Washington state has given the go-ahead for hotels, conference centers and similar venues to resume using up to 30% of their meeting space for gatherings of 200 or fewer people, clearing the way for foodservice operations to ramp up their catering businesses again.
Gov. Jay Inslee okayed limited gatherings in Washington via a restrictions update Tuesday. The permission extends to conference and convention centers, hotel meeting spaces, events centers or “substantially similar” venues. Business meetings are specifically mentioned as being OK, while receptions and other networking-style events are still forbidden, as are concerts.
The new guidelines specify that food served during the gatherings must be pre-plated and “self-contained,” with no need for items to be added from a buffet line or family-style serving platters. The mask-wearing and social-distancing requirements imposed on restaurants also apply to the meetings' foodservices, according to Inslee’s guidelines.
Meeting sites must get a clearance from state officials before they can welcome guests again, and on-site registrations are required to be staggered to avoid a bunch-up.
The state is the latest in recent days to roll back restrictions that had hampered foodservice sales for the sake of public safety.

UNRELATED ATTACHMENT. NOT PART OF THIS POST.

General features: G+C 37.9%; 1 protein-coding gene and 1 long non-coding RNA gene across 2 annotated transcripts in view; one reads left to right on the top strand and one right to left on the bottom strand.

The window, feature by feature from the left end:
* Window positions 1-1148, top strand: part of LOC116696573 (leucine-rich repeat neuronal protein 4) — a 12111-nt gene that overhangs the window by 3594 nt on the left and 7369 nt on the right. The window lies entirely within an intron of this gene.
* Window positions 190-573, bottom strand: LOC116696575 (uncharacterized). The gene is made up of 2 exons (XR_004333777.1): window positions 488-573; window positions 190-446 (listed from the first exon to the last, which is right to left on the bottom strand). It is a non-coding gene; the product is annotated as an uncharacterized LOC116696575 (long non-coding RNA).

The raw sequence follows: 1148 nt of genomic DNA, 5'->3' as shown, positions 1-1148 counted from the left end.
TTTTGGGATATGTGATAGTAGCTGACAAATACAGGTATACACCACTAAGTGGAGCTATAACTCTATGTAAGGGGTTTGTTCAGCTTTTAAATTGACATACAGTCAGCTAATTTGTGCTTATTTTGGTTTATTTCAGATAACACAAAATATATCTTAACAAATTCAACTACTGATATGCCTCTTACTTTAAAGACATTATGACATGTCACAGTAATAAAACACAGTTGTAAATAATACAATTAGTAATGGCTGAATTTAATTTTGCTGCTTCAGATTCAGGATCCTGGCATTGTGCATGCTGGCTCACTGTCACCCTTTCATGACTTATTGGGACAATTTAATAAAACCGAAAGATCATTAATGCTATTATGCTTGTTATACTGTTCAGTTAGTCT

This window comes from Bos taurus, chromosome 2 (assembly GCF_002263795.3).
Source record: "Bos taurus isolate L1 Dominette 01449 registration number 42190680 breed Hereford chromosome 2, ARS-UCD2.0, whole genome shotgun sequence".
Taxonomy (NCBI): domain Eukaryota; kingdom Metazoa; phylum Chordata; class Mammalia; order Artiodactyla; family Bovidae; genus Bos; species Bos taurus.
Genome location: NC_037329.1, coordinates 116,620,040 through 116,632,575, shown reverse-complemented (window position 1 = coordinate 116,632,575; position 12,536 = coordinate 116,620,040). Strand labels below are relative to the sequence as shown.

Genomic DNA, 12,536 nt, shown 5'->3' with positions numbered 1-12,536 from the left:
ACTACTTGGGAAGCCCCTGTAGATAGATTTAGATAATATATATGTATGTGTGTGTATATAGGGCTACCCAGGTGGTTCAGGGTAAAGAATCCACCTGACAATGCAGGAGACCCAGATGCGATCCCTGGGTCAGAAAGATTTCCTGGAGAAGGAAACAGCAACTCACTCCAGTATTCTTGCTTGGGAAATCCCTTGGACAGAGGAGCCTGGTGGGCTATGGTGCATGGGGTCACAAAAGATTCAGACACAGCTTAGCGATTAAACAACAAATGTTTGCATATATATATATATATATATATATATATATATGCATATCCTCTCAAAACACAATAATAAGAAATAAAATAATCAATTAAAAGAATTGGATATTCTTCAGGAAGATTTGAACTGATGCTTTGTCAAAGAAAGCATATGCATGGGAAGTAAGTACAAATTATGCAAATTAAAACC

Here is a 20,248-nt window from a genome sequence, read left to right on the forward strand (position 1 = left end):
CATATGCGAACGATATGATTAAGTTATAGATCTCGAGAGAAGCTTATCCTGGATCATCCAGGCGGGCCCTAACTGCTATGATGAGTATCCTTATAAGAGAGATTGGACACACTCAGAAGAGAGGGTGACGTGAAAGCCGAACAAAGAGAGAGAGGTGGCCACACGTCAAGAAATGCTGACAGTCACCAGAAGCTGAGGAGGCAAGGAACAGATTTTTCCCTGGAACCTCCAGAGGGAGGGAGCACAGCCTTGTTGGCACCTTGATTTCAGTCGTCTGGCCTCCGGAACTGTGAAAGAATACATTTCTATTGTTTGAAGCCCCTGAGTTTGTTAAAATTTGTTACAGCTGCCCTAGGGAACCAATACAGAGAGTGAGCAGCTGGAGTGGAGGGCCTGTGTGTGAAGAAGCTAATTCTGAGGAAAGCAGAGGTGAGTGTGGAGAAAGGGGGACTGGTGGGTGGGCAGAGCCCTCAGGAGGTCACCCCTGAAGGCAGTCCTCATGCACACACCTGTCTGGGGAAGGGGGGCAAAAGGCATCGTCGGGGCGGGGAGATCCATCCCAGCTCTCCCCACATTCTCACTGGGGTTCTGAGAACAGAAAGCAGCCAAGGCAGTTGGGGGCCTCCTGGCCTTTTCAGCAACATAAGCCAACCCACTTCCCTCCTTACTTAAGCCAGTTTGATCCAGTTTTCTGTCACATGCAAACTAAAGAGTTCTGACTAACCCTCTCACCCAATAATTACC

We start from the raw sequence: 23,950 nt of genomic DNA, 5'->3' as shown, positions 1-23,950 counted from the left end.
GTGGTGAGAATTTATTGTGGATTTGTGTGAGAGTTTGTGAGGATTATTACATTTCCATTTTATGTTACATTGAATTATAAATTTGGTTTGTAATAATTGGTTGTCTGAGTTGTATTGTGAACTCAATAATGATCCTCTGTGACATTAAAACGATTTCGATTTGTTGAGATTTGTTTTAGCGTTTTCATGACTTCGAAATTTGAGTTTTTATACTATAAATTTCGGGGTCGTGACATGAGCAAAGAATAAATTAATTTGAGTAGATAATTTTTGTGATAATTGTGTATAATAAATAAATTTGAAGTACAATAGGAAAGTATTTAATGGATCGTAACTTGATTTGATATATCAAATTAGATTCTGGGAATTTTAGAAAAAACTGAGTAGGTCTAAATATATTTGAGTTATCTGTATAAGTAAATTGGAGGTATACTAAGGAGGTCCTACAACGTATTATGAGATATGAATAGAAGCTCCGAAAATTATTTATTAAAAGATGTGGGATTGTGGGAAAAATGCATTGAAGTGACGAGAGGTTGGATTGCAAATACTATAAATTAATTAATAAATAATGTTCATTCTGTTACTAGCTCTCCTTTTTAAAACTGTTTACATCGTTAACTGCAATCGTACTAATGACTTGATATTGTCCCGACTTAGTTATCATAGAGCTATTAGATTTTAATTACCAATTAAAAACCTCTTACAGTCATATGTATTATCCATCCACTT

Maryland Gov. Larry Hogland raised the capacity cap on indoor restaurant dining within his state to 75% of seating as of 5 p.m. on Monday, though Anne Arundel and Frederick Counties and the city of Baltimore have opted to stay at 50%.
Pennsylvania Gov. Tom Wolf lifted the indoor seating limit on qualifying restaurants within his state to 50% on Monday as well. To be eligible for the increase in capacities, establishments are required to self-certify that they are following recommended safety protocols.
New York City restaurants are scrambling to put 25% of their indoor dining space back into use on Sept. 30, while places in San Francisco are awaiting word from government officials about when they can resume interior table service. Mayor London Breed and local health officials have promised to set a date after the end of the month.
Meanwhile, pressure continues to build on other governors to ease the nighttime service cutoffs that have been imposed to keep restaurant patrons from lingering after their meals and socializing until closing time. Restaurants in Ohio sent a letter Tuesday to Gov. Mike DeWine that implores the state’s chief executive to raise the curfew on alcohol sales from the current 10 p.m. to midnight. Places in Seattle have petitioned Inslee to restore 2 a.m. as the cutoff.
Louisiana raised its last-drink time to 11 p.m., from 10 p.m., in part to allow more of sporting events to be shown.
Although restaurants routinely stepped up their off-premise operations after dining rooms were closed, most focused on takeout and delivery rather than catering, where big orders are brought to a remote location. The business dropped precipitously as offices closed, social gatherings were prohibited, and even at-home social occasions were discouraged.